Carbs, carbs, carbs

Some people swear by them, some people claim they’re the worst thing you could put into you.

Some people swear by them, some people claim they’re the worst thing you could put into you.

What are they?

Why do some people claim they are bad for you?

Will they make you fat if you eat them, will you achieve your dream body if you cut them out?

What’s the difference between a ‘good’ and a ‘bad’ carb?

There’s so much different information out there, it can be very hard to know what to believe and who to listen to sometimes.

Thankfully, myself and Get Going are here to clear things up for you, and help you build a healthy relationship with food and exercise, carbs included.

What are carbohydrates?

Carbohydrates (carbs) are a macronutrient (macro for short) found in a variety of foods such as fruit, vegetables, grains and cereals, dairy, baked goods, takeaway foods, soft drinks, lollies and more.

When we consume carbs, our bodies break them down and absorb them into the bloodstream as glucose. Glucose is almost every cell in your body’s preferred fuel source- in other words, your body uses it on a daily basis to survive and allow you to be physically active.

When you absorb glucose, your blood sugar increases, and something called ‘Insulin’ is secreted to ‘pull’ this glucose into your cells for use. The type of carbs you have consumed, and other things you have eaten in the same meal/snack, will determine how much and how quickly your blood sugar increases (remember this for later).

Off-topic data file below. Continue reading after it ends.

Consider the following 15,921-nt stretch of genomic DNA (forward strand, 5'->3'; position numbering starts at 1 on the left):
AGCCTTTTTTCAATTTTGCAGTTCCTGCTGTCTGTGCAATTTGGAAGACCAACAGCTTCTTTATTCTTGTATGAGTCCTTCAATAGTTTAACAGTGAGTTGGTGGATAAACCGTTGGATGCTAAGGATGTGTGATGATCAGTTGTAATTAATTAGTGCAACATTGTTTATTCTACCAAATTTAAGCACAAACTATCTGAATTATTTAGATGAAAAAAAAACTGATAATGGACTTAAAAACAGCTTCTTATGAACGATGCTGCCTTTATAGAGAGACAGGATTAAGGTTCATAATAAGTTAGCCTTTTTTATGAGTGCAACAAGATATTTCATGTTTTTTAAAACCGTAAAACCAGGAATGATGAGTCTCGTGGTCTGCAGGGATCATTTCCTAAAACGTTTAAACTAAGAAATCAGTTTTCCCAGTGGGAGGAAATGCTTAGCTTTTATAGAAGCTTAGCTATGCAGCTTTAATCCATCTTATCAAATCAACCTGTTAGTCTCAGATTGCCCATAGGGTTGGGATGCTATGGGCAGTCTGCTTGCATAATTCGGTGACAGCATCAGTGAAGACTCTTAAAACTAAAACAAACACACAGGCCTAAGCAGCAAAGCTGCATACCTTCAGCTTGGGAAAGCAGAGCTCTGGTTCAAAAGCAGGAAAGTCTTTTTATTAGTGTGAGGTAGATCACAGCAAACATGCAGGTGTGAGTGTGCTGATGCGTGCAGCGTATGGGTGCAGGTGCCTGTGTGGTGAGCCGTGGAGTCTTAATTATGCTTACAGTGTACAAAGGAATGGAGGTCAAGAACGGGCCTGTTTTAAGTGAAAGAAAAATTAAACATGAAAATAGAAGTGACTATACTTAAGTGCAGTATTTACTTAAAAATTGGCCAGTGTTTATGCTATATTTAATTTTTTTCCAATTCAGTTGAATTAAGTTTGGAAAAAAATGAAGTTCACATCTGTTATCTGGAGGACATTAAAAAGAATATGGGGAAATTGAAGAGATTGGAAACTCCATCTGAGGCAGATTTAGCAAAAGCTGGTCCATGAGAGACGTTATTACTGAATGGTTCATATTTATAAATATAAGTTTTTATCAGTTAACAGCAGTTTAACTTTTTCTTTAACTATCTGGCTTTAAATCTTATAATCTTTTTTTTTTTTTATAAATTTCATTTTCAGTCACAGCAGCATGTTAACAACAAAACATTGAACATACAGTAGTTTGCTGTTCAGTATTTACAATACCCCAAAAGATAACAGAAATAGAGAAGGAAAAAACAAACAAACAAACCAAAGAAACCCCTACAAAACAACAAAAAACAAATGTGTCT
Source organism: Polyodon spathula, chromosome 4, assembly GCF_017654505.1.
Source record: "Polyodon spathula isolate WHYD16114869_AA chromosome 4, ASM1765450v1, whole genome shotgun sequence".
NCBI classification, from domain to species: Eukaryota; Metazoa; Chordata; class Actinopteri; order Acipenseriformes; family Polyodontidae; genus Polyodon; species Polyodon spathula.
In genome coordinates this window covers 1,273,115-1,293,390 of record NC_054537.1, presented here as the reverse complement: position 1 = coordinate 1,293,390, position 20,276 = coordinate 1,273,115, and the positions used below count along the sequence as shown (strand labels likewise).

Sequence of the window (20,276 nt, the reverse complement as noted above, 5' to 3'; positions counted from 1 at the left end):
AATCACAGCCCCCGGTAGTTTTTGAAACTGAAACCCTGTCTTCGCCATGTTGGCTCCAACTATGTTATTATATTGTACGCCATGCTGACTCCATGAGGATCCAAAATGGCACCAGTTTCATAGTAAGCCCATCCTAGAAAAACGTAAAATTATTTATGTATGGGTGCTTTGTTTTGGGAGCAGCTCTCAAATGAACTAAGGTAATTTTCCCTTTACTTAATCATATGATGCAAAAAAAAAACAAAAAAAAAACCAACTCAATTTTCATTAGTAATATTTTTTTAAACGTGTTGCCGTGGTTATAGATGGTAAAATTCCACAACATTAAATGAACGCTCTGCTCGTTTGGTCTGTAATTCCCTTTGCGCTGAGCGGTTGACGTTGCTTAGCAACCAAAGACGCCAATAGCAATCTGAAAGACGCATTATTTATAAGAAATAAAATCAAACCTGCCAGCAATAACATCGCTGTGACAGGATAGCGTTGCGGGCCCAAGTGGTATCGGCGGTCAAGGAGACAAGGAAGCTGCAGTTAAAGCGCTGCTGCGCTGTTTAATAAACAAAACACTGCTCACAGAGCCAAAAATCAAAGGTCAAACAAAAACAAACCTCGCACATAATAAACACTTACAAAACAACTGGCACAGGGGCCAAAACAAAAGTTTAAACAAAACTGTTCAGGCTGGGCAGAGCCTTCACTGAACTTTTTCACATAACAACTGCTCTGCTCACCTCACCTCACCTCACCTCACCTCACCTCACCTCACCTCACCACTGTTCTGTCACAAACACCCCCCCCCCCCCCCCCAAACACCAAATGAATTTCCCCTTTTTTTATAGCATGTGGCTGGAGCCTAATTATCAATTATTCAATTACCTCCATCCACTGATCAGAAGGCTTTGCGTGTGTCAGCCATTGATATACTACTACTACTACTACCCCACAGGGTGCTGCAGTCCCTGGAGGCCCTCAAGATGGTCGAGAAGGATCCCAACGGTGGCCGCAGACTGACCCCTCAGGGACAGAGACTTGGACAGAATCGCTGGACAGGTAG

Some of the glucose you absorb is used relatively quickly for energy, whereas excess glucose is stored in your muscles and liver as something called ‘glycogen’. When glycogen is stored, water binds to this (remember for later too).

TAKEAWAY: carbs are a type of macronutrient which your body prefers to use for energy.

Why do carbs sometimes get a bad rap?

My friend told me she cut out carbs and lost 17kg!

My Dad’s best mate gave up bread and he lost half of his beer gut!

My fitness instructor is on the keto diet and he’s shredded, should I do it too?

Carbs have gotten a bad rap recently, and it’s tempting to give in to seemingly promising methods of fast weight loss.

It’s important to understand that our body weight is primarily determined by something called ‘ENERGY BALANCE’, which is the balance between:

  1. The total energy you are consuming (from carbs, proteins, fats AND alcohol) in your food and drink


  1. The total energy you are ‘burning’ (through your baseline energy requirements, physical activity and food digestion).